There’s a dry heaving cold in the dark of midwinter. I’ve always hated it.

It’s been said that we are the heroes of our own stories. I’m not the hero of mine. The hero of my story has always been someone that I’ve aspired to be, and for a very short while, I was - but in the blip of my existence that period of time was the blink of an eye.

It seems that in the days of these fucking miserable lives we all seem to be living, I’m stuck here trying to get it up day after day. My motivation. My happiness. My dick. My popularity. It’s all flaccid.

And enter into the picture the backdrop of my youth - South Whidbey Island. There it was, is, will be - that place up on the hill in the distance. That pile of glacial sand and emotional shitstorms. Fucking whidbey fucking island.

You know all those fucking Hollywood movies you’ve seen where the guy leaves home and never looks back? I’m that guy. Except I just can’t seem to escape this place.

And so here I am in downtown Langley enjoying a mocha in the coffeehouse.

I was in this place called Moonraker yesterday. A bookstore. I dropped off a copy of the poster I’ve made to promote the crowdfunding efforts for my novel. Picked up a copy of THE SULLEN ART, featuring Allan Ginsberg and David Ossman.

ASIDE: Every day I learn more things about Ossman that I never knew before, and it makes me overjoyed to have ever known him. I still have to nail down a time to do my podcast with him.

And I got talking to the owner of the store. Probably the only remaining old-guard of the Langley business establishment still sharp as a tack. She’d just gotten finished with a word-of-mouth Women’s March in Langley where nearly 1,300 people had attended. To put that into perspective, that’s half of the population of the village.

We got to talking about Trump without actually mentioning his name, and what terrible things that this might mean for our country.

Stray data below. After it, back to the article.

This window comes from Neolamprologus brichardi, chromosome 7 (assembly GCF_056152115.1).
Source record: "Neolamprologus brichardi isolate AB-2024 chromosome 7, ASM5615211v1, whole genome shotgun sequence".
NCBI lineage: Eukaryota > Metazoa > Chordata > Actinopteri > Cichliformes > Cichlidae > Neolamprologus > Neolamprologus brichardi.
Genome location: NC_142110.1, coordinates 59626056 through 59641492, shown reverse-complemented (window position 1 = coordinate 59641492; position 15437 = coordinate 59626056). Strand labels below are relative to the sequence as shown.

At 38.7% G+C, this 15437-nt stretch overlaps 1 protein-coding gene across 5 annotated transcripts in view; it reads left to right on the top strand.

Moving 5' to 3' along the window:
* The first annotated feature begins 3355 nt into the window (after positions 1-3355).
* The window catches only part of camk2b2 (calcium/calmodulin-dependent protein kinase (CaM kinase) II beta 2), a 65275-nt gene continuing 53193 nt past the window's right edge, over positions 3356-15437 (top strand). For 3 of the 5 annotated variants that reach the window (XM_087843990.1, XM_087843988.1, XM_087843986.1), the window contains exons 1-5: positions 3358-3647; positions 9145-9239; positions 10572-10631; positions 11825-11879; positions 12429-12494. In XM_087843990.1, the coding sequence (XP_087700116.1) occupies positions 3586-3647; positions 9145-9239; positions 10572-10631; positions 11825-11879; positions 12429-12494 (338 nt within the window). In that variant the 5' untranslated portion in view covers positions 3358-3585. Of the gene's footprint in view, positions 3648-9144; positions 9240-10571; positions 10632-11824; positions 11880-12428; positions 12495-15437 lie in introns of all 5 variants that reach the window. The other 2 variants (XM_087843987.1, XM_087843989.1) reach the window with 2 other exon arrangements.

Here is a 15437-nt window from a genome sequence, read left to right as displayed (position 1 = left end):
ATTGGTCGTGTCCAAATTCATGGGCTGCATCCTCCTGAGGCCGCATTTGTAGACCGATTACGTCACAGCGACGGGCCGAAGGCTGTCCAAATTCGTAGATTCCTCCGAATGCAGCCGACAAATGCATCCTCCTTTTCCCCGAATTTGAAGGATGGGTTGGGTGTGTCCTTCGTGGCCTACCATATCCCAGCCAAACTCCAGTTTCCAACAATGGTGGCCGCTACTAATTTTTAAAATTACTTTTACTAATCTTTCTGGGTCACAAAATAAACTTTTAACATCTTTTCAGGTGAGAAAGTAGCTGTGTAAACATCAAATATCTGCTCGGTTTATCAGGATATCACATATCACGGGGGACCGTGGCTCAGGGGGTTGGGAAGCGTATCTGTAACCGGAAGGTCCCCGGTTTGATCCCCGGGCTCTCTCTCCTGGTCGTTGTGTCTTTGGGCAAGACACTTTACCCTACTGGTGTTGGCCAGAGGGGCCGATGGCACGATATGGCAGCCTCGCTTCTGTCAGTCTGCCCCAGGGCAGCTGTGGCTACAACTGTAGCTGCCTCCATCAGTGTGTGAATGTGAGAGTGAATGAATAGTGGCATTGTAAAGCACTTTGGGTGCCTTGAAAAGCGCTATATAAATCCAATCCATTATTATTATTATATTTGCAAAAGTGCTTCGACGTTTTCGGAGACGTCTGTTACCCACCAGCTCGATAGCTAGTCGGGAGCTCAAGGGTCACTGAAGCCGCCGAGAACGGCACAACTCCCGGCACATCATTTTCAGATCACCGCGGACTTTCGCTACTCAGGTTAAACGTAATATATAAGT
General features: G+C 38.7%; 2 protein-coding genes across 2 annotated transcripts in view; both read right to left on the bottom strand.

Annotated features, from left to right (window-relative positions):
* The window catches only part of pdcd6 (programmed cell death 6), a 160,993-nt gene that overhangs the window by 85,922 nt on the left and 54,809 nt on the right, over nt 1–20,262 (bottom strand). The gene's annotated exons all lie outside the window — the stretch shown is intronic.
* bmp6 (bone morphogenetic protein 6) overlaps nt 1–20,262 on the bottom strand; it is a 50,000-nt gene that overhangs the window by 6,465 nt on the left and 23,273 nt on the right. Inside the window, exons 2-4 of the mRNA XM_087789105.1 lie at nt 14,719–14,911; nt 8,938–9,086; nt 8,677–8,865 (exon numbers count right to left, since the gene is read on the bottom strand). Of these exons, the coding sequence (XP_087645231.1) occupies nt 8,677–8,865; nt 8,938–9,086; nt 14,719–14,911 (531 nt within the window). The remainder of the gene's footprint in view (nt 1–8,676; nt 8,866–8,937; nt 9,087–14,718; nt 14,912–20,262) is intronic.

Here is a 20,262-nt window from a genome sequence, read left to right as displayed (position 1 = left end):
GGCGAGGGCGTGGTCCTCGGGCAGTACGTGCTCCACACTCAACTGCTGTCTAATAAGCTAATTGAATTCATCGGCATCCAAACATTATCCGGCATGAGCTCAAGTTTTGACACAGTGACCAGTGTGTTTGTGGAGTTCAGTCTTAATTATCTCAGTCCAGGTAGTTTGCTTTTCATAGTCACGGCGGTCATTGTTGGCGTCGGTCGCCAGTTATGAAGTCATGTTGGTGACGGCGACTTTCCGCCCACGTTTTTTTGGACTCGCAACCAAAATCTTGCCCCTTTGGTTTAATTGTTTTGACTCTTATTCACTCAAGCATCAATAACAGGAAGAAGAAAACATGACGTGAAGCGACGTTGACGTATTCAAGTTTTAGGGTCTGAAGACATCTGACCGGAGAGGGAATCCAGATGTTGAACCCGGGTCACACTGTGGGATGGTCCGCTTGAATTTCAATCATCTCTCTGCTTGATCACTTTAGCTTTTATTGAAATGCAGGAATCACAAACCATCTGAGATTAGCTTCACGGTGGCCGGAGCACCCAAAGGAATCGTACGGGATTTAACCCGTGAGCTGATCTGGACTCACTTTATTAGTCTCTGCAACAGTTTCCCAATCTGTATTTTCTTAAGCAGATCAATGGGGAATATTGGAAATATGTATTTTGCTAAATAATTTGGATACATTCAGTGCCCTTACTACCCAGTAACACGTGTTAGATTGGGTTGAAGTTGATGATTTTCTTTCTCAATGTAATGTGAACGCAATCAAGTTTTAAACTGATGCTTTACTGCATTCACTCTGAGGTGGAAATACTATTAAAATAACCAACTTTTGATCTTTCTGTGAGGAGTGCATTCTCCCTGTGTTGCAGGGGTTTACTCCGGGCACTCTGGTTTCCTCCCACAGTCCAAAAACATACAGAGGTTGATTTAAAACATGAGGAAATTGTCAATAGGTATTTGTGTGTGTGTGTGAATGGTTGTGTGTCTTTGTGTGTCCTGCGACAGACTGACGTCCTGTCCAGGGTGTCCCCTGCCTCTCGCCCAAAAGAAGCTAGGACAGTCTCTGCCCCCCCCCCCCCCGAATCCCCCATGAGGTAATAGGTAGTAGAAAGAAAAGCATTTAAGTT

“We are suffering from that great old Chinese curse: May you live in interesting times,” she said.

“I’m not sure that’s a curse,” I said.

“Do you think that age has something to do with cynicism?”

She looked hard into my eyes.

“Well, that’s a long conversation,” she said as she sat down, still looking into my eyes.

And her eyes were on the verge of tears behind her wire-rimmed glasses.

I sort of laugh-sighed and did that nervous smile that I dawn when I don’t know what to say. I had simply asked the question because I thought it was apropos. I didn’t realize the consequence of conversation.

“Well…” I said.

“When I was young, there was not this appeal to apocalyptic novels. I can’t seem to handle them. But your generation seems to be fascinated by them,” she said. Her eyes analyzing me. Her voice searching for brighter shores.

“Your novel here, it seems…” she said.

“Well, it’s not apocalyptic but everyone dies. I take kill your darlings to the extreme,” I replied.

And that’s my main character - this is the place that I was in when I started my novel. I’m sure that my own identity has expanded and I’ve probably learned some valuable life lessons since I’ve started this novel - but this character that I’ve found is still the same cynical shit he was when I met him.

I want to hate him, but I really can’t bring myself to, because I’m still so fucking confused. I don’t know anything. I don’t know shit.

I’m lost. Or I feel lost at least. And constipated.

My confusion exists in the want to hope and the loss of faith in humanity. I am also doubting the existence of God, and maybe that has a huge role to play in this.